The 27cm row spacing had excellent trifluralin incorporation yet there were still much higher ryegrass numbers in the 27cm row spacing treatment than the 18cm treatment. Also, post-emergent grass herbicides were used in six of the 11 years reported here and for the last three years of the trial, pre-emergent herbicides that are not as reliant on incorporation were applied.

Burnt stubble vs. stubble retained

This trial also compared burning stubble and retaining stubble across all row spacing treatments.

Burning stubble reduced the yield in some years, probably due to reduced moisture conservation and effects on soil structure and nutrient availability.

Ryegrass seed at harvest was reduced in the burnt plots compared to unburnt. This was probably due to a combination of burning destroying weed seeds on the soil surface and pre-emergent herbicide efficacy being improved due to reduced herbicide binding to residue.

Table 3

Narrow row spacing is achievable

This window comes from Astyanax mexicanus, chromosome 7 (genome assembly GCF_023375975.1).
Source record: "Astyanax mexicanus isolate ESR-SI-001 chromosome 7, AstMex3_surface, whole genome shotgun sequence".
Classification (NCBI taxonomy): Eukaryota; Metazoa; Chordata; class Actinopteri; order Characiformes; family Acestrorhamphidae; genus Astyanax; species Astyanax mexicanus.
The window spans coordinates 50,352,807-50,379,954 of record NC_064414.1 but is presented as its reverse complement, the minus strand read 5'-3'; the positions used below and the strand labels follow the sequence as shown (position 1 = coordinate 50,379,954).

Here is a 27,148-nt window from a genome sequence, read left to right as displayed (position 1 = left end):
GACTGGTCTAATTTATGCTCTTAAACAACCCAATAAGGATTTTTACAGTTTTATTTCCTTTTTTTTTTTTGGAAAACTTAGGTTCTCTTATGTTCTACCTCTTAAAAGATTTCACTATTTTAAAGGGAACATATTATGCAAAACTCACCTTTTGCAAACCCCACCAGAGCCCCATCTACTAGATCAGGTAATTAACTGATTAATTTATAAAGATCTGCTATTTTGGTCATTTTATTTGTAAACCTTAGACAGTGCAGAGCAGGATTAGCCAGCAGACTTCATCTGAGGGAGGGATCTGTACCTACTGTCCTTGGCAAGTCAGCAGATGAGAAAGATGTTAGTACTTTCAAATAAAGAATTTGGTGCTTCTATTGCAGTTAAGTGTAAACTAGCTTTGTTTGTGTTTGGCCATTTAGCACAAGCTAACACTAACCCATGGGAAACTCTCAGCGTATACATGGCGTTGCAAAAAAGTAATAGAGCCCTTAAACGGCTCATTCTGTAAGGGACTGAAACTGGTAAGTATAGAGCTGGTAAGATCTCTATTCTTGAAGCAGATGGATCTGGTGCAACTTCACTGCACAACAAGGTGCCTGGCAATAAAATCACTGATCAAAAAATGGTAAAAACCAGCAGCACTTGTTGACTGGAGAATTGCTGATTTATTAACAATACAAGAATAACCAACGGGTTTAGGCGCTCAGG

In the 90’s, when no-till was being adopted, most growers had little choice but to adopt wide row spacing.  Stubble retention and no-till go hand-in-hand, so burning for stubble handling became frowned upon for good reason. Harvester capacity was limited, so harvesting low was out of the question, and seeders struggled to handle stubble. Wide rows were the only option.

In 2016 we have harvesters that can harvest low (10-15cm) and cut and spread the straw evenly. We also have seeders that can handle more stubble than their predecessors. Many growers in regions that regularly achieve wheat yields of 3 to 4 t/ha have successfully adopted 7” (19cm) row spacing with both tine and disc machines. It’s less convenient than wide rows and costs more, but the benefits outweigh the negatives.

You don’t have to achieve 7” row spacing